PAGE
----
Barbera d'Alba, Bricco Marun, 2013

  Matteo Correggia

Contains Sulphites.

About Matteo Correggia

Matteo Corregiga learned everything about the vine from his father and, having never gone to any kind of oenology college, was taught his winemaking skills by Elio Altare and other local friends. Matteo started bottling his own wine with great success when his father died in 1985 making them the very best Piedmont has to offer. The indigenous white Arneis and black Brachetto vines are carefully nurtured to produce beautifully individual wines. The Roeros are made from Nebbiolo but are evidently more refi ned than Barolo due to the lighter soils in the region – they are exquisitely pure and truly outstanding. 2000 was Matteo’s last vintage after his tragic vineyard accident. His wife Ornella and her children, with the help of talented young wine maker Luca Rostagno, now run the estate.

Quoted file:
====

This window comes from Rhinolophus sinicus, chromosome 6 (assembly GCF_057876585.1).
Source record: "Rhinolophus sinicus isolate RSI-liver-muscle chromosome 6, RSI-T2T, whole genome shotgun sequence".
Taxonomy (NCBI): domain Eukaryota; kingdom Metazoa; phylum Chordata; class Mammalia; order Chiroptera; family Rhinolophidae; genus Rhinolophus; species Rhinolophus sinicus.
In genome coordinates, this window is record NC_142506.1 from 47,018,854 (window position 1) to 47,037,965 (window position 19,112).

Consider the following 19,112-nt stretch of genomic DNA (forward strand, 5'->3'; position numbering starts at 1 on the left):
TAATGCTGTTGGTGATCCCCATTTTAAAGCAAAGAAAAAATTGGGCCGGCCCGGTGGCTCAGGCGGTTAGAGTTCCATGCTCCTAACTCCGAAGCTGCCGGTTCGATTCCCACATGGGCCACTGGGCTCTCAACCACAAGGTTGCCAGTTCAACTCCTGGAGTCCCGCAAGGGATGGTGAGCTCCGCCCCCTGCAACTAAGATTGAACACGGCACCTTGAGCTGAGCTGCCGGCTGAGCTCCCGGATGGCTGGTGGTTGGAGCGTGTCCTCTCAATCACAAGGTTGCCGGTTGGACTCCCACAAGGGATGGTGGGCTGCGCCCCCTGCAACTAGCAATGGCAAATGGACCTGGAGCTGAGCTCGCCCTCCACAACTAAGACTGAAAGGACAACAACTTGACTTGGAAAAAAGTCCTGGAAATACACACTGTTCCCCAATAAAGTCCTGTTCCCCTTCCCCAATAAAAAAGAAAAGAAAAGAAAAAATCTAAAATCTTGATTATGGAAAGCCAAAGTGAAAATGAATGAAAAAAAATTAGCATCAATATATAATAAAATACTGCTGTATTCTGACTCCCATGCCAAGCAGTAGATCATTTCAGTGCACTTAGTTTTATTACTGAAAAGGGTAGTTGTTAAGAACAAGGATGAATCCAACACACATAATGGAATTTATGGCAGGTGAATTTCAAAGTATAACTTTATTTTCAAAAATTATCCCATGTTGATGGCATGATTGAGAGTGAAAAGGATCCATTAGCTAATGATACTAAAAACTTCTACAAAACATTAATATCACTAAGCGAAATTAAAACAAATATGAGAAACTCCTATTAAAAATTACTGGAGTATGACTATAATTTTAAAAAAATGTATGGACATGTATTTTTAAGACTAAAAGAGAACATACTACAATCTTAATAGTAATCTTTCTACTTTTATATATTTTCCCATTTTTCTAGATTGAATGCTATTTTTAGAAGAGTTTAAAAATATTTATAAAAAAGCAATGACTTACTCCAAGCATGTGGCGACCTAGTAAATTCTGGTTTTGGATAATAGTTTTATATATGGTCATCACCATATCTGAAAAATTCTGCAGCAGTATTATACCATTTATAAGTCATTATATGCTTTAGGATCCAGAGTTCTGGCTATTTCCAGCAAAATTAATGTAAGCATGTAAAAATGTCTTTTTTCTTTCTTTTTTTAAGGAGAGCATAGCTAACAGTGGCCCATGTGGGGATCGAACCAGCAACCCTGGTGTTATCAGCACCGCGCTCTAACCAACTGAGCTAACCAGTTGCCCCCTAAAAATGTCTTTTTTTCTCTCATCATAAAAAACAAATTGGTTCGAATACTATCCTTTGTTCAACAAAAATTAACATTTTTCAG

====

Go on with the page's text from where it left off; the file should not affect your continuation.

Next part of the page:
Appellation: Piedmont

Piedmont sitting at the foot of the mountains is justly regarded as one of, if not the finest wine growing region in Italy. The noblest grape found in the region in undoubtedly Nebbiolo, with the DOCG's of Barolo and Barbaresco at the forefront of production. Barbera and Dolcetto come in second and third, and being earlier ripening are often found located on those sides of the hills that receive less sunshine. The wines from Piedmont are intrinsically food friendly wines, a fact understandable given the culinary strength of the area.

Grape Type: Barbera

As widely planted in Italy as Sangiovese, but at its best in the hills around Alba and Asti in Italy's north-west, where it is planted on east and west facing slopes. Good, low-cropped Barbera has a deep colour, low tannins, crisp acidity and rich fruit flavours of forest fruit, cherry and, particularly, blueberry. It works well either as a tank-aged fruit driven wine or, chiefly for the old vines and well-placed single vineyard sites, as a complex, silky barrique-aged wine.